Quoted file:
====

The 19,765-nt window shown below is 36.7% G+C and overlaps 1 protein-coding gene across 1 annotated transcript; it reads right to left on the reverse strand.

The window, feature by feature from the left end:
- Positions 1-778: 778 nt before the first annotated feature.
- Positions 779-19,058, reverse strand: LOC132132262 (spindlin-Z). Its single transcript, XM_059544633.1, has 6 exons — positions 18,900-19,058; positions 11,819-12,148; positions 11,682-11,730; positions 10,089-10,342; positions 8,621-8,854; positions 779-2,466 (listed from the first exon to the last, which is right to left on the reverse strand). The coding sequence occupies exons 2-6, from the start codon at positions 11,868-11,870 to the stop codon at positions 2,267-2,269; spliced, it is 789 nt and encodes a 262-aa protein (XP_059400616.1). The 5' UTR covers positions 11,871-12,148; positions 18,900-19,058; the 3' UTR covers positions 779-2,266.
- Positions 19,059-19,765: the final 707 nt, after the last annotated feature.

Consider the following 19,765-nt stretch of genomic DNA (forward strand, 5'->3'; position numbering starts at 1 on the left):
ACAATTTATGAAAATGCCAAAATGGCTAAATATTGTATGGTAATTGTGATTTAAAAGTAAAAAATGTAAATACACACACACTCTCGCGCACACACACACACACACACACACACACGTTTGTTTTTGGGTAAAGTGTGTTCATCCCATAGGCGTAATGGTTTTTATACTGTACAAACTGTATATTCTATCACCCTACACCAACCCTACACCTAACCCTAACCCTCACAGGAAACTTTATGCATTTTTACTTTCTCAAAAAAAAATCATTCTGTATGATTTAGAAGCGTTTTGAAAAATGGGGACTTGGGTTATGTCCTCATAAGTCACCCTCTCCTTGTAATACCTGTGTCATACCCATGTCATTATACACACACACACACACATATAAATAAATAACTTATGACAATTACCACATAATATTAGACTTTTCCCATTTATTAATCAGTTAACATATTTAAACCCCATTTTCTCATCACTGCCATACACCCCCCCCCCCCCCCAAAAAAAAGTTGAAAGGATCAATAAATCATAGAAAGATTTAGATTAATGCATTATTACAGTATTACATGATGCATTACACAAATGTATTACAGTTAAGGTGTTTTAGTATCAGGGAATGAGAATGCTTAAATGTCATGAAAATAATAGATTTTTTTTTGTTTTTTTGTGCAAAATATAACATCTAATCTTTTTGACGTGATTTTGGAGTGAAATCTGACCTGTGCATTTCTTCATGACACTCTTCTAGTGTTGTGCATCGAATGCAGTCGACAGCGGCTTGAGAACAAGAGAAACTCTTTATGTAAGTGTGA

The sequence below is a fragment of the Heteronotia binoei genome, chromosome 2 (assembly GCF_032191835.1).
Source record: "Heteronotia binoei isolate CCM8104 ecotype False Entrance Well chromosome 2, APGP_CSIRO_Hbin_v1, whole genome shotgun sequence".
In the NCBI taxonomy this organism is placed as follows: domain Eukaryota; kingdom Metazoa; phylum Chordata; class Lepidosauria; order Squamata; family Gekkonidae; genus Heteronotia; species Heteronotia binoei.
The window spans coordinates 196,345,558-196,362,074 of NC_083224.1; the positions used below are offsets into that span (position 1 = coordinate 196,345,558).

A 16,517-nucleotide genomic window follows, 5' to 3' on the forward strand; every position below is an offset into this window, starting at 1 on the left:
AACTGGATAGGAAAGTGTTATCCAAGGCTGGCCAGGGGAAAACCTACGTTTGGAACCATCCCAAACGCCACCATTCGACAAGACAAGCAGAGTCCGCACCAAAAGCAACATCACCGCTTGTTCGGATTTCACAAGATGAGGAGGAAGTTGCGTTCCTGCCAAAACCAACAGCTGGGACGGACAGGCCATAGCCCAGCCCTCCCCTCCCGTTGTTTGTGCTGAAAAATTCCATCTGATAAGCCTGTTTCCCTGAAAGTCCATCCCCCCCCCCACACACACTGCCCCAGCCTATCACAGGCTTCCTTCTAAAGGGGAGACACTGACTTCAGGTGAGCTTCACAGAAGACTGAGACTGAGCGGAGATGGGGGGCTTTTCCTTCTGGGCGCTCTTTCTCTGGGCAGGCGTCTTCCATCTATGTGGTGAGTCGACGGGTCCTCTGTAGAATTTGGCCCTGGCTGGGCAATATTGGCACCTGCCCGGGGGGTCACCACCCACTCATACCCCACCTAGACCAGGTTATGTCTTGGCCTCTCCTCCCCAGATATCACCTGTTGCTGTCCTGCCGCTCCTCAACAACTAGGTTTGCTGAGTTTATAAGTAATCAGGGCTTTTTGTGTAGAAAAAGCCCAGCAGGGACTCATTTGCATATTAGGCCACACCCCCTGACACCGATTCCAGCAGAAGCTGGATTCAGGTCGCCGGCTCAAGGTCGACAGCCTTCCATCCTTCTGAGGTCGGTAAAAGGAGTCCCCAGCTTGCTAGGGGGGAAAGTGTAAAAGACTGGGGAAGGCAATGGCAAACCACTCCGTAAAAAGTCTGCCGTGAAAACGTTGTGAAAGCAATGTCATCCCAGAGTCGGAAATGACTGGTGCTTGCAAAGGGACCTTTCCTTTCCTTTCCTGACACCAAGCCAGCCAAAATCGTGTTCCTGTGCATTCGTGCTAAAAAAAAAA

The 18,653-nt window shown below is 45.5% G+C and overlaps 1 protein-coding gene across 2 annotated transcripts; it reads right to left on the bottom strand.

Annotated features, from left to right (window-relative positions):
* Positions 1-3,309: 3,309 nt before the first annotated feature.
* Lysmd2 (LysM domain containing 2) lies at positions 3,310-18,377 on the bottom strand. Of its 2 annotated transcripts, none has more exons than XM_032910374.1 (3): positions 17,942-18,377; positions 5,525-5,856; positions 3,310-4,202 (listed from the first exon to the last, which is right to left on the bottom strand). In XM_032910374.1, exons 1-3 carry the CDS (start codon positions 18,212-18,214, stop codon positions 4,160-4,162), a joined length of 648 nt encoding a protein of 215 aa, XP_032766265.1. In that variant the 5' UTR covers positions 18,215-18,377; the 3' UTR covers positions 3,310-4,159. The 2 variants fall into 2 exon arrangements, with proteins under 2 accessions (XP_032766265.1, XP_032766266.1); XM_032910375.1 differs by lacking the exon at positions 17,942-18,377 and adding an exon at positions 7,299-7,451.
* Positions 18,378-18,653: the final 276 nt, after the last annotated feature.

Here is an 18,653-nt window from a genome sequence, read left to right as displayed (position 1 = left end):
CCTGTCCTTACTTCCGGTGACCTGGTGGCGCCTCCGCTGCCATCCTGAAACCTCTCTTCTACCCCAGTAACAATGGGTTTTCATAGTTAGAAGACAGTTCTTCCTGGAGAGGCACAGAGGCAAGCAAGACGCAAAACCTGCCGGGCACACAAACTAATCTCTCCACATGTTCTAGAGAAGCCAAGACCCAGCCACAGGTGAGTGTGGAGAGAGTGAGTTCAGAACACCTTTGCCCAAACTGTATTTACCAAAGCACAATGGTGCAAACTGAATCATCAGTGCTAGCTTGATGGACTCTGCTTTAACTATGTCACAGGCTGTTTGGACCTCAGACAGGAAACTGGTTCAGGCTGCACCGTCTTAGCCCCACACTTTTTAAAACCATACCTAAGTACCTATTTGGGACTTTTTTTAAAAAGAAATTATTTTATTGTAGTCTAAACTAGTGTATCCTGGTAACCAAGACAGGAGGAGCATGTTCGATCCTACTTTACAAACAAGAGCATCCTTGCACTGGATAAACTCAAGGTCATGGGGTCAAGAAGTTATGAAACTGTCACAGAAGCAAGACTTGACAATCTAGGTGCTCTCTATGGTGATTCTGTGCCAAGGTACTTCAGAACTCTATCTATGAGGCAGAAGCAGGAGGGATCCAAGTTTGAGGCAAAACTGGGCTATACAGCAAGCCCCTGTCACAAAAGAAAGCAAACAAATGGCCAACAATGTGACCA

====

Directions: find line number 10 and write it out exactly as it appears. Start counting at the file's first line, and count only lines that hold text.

In the NCBI taxonomy this organism is placed as follows: domain Eukaryota; kingdom Metazoa; phylum Chordata; class Lepidosauria; order Squamata; family Gekkonidae; genus Heteronotia; species Heteronotia binoei.